AMD’s RX 7800 XT GPU Gave Me the Performance I’ve Been Craving

AMD’s RX 7800 XT GPU Gave Me the Performance I’ve Been Craving
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I have a confession, I’ve switched to AMD aka Team Red. Sadly, Nvidia’s ‘green’ badging is lost on me now that I’m running a full ‘Red’ AMD build. For most of my time being a PC gamer, I’ve had an Nvidia graphics card in my PC. It started with a GTX 1060 in 2016 (after a brief stint with a tiny AMD GPU I can’t even remember the name of), then the much beefier RTX 3060 in 2020. Now in 2024, I’ve upgraded once again to the AMD Radeon RX 7800 XT, and I’ve got to say, this is the gaming PC performance I’ve wanted my entire life.

The AMD Radeon RX 7800 X T is probably best pitched as the sensible middle-range option for PC gamers. To put it into terms Nvidia fans might be familiar with, sensible considering that Nvidia GPUs are far more popular than AMD, this is the Team Red equivalent of an RTX 4070. With that equivalence noted, the card is also considerably cheaper, making it ideal for gamers looking to get the best cost-to-performance ratio.

Something to note, I’m reviewing the RX 7800 XT alongside the new AMD Ryzen 7 8700G processor (built on the new AM5 chipset). That’s one of AMD’s new beefy CPUs, so it’s perfectly paired with a GPU like the 7800, though it may be considered a bit overkill, especially considering the ‘G’ suffix (which indicates integrated CPU graphics, which was not used in this review). Expect a Ryzen 7 8700G review later on, but I must establish early on that this is the tech I’m currently pairing the GPU with. Other specs are as follows:

  • 750W PSU (AMD recommended PSU is 700W)
  • 16GB DDR5 memory
  • Gigabyte B650 AM5 motherboard
  • Two SATA SSDs, one M.2
  • Be Quiet! 500DX case.

The motherboard, GPU and CPU were all provided by AMD for this review.

This is everything I wanted from a gaming PC

It’s difficult to put into writing my experience with the Radeon RX 7800 XT inherently because of our approach to tech reviews. We don’t normally get bogged down into bench testing and specific performance indicators, we’re more just about the experience – and as far as I’m concerned, that’s what a lot of PC gamers are really after. Sure, PC gamers love when numbers go up, but let’s be honest, we take it for granted when stuff just works.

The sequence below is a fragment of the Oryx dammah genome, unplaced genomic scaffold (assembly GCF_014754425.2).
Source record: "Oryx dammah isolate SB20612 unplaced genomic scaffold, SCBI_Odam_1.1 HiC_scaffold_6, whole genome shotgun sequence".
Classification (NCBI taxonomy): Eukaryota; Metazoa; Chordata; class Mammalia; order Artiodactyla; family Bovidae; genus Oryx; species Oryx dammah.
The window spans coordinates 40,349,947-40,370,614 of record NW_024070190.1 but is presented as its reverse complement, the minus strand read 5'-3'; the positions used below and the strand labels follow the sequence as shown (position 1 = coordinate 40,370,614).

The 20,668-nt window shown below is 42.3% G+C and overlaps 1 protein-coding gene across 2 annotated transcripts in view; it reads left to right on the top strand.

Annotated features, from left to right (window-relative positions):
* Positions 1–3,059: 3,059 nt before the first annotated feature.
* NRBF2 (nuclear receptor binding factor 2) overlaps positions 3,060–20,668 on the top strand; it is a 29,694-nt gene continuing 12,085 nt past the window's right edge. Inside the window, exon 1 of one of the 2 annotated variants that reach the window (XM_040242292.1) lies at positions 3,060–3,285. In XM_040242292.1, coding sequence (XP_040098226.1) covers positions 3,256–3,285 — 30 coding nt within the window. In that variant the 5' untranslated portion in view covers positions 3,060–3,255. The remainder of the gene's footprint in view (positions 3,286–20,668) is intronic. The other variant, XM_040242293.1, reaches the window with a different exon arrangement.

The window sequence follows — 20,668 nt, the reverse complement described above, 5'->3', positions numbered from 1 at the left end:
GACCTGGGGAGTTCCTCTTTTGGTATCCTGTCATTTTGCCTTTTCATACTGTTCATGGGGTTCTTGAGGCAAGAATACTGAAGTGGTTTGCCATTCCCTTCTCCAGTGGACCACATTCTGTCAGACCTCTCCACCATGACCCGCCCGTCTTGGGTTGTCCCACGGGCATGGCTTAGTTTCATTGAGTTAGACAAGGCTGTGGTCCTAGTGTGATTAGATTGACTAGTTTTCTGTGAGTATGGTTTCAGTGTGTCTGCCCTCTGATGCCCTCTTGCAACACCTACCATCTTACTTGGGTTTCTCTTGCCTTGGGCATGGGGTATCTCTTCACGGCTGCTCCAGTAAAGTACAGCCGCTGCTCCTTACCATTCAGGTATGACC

With that in mind, I’m happy to report that upgrading to the RX 7800 XT was extremely painless. All I needed to do was wipe my RTX 3060 drivers from the computer, remove the card, plug the new card in, and begin installing drivers – we’ve got a great guide to this process here. AMD has its own auto driver installer application similar to Nvidia, but you can also download the drivers on their own through the AMD website, which are extremely easy to find. Installation is about as quick as with an Nvidia card.

The card is so big that ASUS ships it with a small GPU holder for the right side. Image: Zachariah Kelly/Gizmodo Australia

I’m cutting out the part of that explanation above where I also upgraded my PSU, CPU, Motherboard, and RAM. My former GPU had a recommended wattage of 600W, so I needed to upgrade my power delivery. I was also rocking a Ryzen 5 3600 in the former build, so naturally to get the best result from this review, that needed to be bumped up as well. Because of this, much of the rest of the system needed to go, to compensate for the leap to the AM5 CPU chipset and the DDR5 RAM standard. These progressions in PC tech are common after several years, but I want to underscore that with any major upgrade, you shouldn’t underestimate how much tinkering you’ll be doing. I love tinkering! You might not.

I was avoiding writing that last paragraph because, for the most part, you don’t need to do such an upgrade for a GPU review. If you’re upgrading from a system that can cater for the performance your new GPU can offer, then you shouldn’t need to do such a big upgrade. I, however, was upgrading from a budget build to a mid-level build. Just a word of caution.

Performance throttling and customisation with the AMD GPU app, AMD Adrenalin is also easy. it’s a breeze to navigate and it’s easy to toggle options on and off. A favourite of mine was Radeon Boost, which can be toggled by pressing Alt + K, and adjusts resolution dynamically for higher framerates.

But I was also able to adjust stuff like voltages and clock speeds, I don’t like tinkering with this stuff, but it’s neat that the option is there.